#1
Jan112, 07:09 PM

P: 5

Hi everybody,
Currently, I am studying cohomology on my own. I have a question: Why H ^{r}_{D}(M) = 0, when r > n n is the dimension of manifold M My book says it is obvious, but to me it is not obvious. I wish someone could explain this question to me. 



#3
Jan112, 07:22 PM

P: 5

H^{r}_{D} (M) = Ker(d_{r})/Im(d_{r1}) 



#4
Jan112, 07:51 PM

Emeritus
Sci Advisor
PF Gold
P: 16,101

A Conceptual Question on de Rham cohomology. 



#5
Jan212, 10:53 PM

Sci Advisor
HW Helper
P: 9,422

it follows from properties of the wedge product, as is being suggested.




#6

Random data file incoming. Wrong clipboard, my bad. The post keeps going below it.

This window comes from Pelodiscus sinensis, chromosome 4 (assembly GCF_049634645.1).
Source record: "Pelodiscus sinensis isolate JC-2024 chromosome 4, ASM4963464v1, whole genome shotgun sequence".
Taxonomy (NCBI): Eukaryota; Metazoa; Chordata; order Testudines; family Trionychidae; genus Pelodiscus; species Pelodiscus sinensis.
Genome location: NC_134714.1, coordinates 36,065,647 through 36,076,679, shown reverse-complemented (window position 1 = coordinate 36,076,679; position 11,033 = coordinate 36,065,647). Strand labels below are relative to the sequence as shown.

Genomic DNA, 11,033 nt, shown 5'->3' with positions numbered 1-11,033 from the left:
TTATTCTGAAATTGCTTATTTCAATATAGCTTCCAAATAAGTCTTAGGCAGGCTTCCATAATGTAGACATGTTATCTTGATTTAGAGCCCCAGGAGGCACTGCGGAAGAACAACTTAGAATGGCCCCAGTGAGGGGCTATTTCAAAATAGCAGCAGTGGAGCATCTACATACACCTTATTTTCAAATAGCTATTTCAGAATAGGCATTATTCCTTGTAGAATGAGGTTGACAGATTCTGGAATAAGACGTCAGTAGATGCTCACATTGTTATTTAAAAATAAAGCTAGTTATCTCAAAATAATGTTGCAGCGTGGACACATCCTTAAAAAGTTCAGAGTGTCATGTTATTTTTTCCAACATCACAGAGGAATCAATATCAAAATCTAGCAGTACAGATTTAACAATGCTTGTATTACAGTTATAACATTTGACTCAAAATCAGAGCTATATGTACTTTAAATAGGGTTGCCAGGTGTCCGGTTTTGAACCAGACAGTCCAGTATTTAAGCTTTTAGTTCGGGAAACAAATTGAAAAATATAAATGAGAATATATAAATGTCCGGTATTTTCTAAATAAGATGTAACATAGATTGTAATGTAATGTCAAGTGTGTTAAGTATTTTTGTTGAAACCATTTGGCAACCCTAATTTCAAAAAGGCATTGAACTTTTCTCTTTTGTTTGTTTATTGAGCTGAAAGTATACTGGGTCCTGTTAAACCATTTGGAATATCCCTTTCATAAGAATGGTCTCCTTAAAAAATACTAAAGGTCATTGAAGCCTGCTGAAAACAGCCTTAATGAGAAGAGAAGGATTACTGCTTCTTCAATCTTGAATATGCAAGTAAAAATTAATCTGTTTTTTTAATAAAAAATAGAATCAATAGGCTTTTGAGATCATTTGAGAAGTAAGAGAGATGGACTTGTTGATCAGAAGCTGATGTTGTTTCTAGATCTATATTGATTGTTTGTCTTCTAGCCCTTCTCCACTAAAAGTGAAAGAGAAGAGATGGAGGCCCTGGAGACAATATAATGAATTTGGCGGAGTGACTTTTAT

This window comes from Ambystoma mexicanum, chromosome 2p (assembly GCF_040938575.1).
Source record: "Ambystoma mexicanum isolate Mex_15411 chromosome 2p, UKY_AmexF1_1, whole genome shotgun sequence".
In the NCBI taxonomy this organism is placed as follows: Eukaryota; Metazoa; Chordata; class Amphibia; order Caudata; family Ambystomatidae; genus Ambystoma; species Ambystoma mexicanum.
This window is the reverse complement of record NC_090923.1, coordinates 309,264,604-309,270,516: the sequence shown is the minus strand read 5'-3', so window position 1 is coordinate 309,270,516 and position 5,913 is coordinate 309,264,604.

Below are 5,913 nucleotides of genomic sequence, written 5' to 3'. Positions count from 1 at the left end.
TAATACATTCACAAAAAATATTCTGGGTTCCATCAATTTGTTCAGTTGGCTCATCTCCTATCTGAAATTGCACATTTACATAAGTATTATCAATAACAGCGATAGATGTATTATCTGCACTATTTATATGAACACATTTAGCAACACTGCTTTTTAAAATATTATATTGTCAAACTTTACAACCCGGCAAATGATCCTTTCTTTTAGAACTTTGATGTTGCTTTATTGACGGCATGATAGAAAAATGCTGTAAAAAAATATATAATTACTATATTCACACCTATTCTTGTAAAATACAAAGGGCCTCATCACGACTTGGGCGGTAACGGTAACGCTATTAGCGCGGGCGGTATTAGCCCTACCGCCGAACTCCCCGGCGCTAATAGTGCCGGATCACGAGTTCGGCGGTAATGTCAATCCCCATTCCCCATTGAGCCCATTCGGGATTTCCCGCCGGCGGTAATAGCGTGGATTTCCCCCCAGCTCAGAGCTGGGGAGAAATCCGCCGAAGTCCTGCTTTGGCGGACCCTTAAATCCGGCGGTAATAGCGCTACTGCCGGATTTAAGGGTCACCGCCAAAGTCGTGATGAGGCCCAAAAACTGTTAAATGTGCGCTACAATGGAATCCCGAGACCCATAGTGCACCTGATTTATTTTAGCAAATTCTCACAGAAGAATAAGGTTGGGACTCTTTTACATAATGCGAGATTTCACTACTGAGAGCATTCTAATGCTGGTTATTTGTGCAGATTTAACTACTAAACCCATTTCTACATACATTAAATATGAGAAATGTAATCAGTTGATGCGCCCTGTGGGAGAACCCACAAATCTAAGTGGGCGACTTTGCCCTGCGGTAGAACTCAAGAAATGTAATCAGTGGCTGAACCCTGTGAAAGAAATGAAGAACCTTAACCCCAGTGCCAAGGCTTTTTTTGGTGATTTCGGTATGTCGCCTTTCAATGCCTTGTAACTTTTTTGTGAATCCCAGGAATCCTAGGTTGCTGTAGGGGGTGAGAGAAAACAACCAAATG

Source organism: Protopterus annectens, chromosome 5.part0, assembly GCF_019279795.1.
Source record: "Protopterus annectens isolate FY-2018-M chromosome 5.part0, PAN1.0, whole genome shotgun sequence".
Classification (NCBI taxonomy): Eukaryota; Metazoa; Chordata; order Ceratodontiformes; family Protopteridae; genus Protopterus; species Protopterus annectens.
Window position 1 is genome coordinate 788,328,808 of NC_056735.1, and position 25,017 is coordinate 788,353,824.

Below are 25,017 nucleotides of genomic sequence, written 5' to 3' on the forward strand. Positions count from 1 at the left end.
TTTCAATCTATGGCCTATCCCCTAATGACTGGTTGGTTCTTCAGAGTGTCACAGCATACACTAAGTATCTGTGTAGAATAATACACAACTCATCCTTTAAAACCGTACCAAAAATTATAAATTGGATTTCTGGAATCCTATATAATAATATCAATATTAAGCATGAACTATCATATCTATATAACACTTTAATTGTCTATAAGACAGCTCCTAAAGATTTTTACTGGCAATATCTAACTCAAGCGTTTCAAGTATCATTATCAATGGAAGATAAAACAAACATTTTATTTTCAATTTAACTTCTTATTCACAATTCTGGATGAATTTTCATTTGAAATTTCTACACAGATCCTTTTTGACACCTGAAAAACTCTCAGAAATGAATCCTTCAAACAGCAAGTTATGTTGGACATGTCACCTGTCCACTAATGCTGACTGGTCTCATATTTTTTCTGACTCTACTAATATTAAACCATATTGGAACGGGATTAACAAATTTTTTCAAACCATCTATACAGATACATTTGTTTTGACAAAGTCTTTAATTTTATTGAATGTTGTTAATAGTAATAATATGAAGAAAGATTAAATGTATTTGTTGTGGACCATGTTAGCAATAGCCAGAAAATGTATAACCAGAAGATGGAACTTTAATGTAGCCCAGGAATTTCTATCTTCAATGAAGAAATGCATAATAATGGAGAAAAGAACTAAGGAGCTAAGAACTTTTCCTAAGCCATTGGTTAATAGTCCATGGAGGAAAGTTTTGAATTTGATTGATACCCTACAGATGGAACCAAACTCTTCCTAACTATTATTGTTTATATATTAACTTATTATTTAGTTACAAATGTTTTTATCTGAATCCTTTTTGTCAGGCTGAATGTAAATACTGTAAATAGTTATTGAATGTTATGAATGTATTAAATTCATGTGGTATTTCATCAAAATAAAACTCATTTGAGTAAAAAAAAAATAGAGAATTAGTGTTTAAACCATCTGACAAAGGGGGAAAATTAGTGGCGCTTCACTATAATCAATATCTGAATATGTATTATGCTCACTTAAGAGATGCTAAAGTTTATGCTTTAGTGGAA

Jan1212, 03:05 PM

Sci Advisor
P: 1,168

How do you define ncocycles and ncoboundaries?




#7
Jan1212, 06:30 PM

Sci Advisor
HW Helper
P: 9,422

there aren't even any ≠0 cochains in dimensions above the dimension of the manifold.
the reason is essentially that an nbyn determinant is always zero if the matrix has rank < n. 



#8
Jan1212, 10:36 PM

Sci Advisor
P: 1,168

Yes, that was the point I was trying to make. Look up the definition of ncocycles and ncoboundaries to see what the cohomology groups are . Or, if you have the right conditions for Poincare Duality, see why you cannot have (n+k)cycles; k>0, in an nmanifold.



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